There is also suspicion about the origins of Annabelle [Image at right], the most popular artifact from the Warrens’ Occult Museum.  There is no source of the famous Annabelle story outside of the Warrens themselves. The names of the participants and the details of the story change in different accounts, and no interviews with the actual people who supposedly experienced the possessed doll exist. Although the Annabelle story supposedly happened around 1970, there is no mention of Annabelle in Deliver Us From Evil (1973), the first book published about the Warrens. Although likely the most famous artifact, Annabelle, is not unique in this regard. There is little corroboration for many of the supposedly haunted and possessed items in the Warren’s collection.

Many people who worked with the Warrens on books or on various cases have claimed the Warrens were only interested in a good story and the money that would accompany a hit book or movie. Horror author Ray Garton was commissioned to write the book In A Dark Place about the Warrens’s investigation of a haunting experienced by the Snedecker family.  But when Garton interviewed the Warrens and Snedeckers, he found their stories were inconsistent.  He related the following anecdote about trying to discuss the inconsistencies with Ed: “[Ed] said (and this is very close to a quote because I can still hear him saying it in my head), ‘These people are crazy. All the people who come to us are crazy, otherwise they wouldn’t come to us. Just use what you can and make the rest up. You write scary books, right? That’s why we hired you. Just make it a good, scary story and it’ll be fine’” (Garton 2022).

There is no record of Lorraine Warren having had her psychic abilities tested by Thelma Moss at UCLA. The account of the testing comes only from the Warrens themselves, and changes with further telling. The Demonologist (1980) states Lorraine was tested at UCLA.  Ghost Hunters (1989) says Lorraine was tested at UCLA by one “Dr. Viola Barron.” Ghost Tracks (2004) claims Lorraine was tested by Thelma Moss.  Moss was a parapsychologist at UCLA and one of her cases was adapted into the film The Entity (1982).  However, Barry Taff, who worked closely with Moss, stated that he never met the Warrens and considers them “nuts” and “religious fanatics” (ParaPeculiar podcast 2022).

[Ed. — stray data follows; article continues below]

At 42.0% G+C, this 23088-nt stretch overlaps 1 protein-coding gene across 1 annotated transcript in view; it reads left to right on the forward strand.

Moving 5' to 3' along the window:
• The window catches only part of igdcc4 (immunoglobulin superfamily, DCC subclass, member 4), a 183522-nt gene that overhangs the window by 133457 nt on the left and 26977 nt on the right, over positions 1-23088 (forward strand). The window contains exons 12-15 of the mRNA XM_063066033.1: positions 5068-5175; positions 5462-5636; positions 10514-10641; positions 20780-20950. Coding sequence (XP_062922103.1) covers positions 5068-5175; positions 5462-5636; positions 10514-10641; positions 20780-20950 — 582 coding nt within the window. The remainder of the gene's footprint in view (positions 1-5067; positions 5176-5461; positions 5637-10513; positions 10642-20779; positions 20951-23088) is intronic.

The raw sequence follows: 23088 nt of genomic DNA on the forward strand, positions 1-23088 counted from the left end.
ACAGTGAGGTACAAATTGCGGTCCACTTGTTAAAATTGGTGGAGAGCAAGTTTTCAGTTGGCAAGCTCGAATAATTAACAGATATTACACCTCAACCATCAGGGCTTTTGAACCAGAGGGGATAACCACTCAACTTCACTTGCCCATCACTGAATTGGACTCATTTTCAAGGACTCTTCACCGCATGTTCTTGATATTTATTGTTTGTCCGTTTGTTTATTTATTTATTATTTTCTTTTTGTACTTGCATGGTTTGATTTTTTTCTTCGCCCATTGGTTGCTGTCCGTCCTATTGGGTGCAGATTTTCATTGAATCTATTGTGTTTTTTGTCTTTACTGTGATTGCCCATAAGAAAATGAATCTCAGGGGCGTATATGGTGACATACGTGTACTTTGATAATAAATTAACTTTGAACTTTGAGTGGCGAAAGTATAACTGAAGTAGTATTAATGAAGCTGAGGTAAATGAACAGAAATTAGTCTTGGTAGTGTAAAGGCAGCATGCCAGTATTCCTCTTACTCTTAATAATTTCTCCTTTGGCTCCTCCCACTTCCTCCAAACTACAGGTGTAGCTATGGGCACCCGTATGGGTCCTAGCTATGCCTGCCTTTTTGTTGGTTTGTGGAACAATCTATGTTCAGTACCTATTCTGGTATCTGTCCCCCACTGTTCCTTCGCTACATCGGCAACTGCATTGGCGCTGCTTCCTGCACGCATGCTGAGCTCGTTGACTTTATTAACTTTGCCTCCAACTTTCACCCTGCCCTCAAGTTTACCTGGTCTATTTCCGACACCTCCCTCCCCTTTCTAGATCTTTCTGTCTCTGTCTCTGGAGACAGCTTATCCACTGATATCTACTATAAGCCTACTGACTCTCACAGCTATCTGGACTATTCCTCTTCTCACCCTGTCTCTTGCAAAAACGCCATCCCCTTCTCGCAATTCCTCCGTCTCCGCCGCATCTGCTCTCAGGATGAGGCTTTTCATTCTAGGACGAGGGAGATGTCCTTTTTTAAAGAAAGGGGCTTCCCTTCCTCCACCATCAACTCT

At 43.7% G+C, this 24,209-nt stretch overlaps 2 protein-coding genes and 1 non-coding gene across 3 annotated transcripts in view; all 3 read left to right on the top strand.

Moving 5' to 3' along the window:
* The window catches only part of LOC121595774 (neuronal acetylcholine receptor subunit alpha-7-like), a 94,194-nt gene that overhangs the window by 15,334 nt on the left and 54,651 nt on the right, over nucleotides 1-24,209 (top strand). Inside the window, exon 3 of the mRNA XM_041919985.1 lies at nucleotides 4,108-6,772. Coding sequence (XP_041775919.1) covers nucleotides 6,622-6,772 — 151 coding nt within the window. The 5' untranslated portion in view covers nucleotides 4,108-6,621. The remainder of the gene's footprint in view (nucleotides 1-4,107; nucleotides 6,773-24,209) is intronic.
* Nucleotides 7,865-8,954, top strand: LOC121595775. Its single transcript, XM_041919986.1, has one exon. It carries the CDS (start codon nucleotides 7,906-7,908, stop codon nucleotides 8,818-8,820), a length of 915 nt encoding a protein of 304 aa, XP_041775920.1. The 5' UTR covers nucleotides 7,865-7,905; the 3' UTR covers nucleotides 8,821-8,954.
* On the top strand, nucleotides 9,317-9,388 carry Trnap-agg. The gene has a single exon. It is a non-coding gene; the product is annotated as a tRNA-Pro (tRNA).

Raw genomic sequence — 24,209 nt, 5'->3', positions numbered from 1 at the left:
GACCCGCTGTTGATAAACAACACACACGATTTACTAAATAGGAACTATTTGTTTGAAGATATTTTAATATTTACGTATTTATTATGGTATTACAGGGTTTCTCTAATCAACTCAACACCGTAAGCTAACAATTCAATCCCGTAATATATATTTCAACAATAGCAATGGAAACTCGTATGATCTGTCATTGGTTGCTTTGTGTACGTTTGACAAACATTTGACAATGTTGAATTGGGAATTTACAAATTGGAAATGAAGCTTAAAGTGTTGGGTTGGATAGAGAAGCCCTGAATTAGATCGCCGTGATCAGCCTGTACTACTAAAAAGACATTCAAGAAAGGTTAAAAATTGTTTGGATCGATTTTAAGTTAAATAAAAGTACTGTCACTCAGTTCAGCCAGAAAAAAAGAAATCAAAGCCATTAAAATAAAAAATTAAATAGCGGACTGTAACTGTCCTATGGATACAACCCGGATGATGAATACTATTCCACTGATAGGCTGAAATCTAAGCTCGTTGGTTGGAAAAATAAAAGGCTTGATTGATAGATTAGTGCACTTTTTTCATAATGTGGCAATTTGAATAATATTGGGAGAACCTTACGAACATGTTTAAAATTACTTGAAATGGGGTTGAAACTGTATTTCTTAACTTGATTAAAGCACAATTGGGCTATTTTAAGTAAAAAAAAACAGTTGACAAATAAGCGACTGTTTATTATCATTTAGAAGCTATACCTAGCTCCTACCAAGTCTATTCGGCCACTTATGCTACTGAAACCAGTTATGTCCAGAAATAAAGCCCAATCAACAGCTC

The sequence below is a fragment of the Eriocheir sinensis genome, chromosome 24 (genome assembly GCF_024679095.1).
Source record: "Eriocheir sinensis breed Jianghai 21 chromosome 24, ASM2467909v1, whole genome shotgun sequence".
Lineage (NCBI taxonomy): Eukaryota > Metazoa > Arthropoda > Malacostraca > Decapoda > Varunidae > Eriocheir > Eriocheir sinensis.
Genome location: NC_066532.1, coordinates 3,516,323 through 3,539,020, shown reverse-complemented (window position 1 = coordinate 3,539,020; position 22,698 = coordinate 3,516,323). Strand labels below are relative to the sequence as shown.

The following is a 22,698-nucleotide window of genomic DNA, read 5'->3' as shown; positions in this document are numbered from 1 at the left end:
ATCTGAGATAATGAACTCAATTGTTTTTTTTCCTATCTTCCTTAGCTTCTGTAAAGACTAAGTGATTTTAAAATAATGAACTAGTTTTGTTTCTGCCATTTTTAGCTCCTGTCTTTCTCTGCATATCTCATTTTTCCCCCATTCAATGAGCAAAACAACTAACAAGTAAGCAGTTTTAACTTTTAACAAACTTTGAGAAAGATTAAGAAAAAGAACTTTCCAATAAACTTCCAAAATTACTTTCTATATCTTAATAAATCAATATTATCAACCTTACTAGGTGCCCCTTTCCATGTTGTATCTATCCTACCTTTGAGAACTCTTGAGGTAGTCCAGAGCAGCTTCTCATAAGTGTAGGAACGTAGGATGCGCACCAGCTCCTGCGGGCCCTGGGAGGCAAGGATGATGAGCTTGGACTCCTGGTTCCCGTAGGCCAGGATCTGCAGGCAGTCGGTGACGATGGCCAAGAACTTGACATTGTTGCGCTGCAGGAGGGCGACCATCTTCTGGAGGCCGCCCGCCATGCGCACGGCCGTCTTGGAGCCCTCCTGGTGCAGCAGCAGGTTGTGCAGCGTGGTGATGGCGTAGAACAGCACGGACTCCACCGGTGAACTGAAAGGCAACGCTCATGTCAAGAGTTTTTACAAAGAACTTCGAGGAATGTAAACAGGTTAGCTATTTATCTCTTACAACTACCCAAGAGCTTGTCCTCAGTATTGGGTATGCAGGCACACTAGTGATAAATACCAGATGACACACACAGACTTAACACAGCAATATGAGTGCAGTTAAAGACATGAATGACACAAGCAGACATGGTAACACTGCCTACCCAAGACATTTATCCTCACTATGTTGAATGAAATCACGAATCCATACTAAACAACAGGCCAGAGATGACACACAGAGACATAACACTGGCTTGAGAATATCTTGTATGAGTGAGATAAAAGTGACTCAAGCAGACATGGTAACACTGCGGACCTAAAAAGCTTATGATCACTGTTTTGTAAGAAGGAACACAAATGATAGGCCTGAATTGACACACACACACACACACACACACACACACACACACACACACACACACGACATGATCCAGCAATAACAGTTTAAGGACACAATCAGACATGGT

In 2013, shortly after the release of the first Conjuring film, allegations surfaced from Judith Penney, who claimed that she had a relationship with Ed Warren that began when she was fifteen and Ed was in his late thirties. Penney alleged that in 1963 she began living with Ed and Lorraine and had a sexual relationship with Ed for the next forty years, the nature of which was known to Lorraine (Masters and Cullins 2017).  Penney’s story only became known due to a lawsuit filed by Tony DeRosa-Grund, a producer on the first Conjuring film who claims he was shut out of profits from the sequels and spinoffs.  DeRosa-Grund also filed a lawsuit with Gerald Brittle, author of The Demonologist, over ownership rights of the Warrens’ life and stories (Masters and Cullins 2017).  Brittle knew that Penney lived with the Warrens and she is described in The Demonologist as “a young woman who works as a liaison when Ed and Lorraine are out of town” (Brittle 1980: 186).  It seems DeRosa-Grund sought to use Penney’s story as leverage to get a favorable settlement from Warner Brothers.  Warner Brothers has since settled the suits, although DeRosa-Grund still maintains the studio sought to cover up the improper relationship as it would damage the reputation of the Warrens, and possibly harm the profitability of the franchise (Cullins 2017).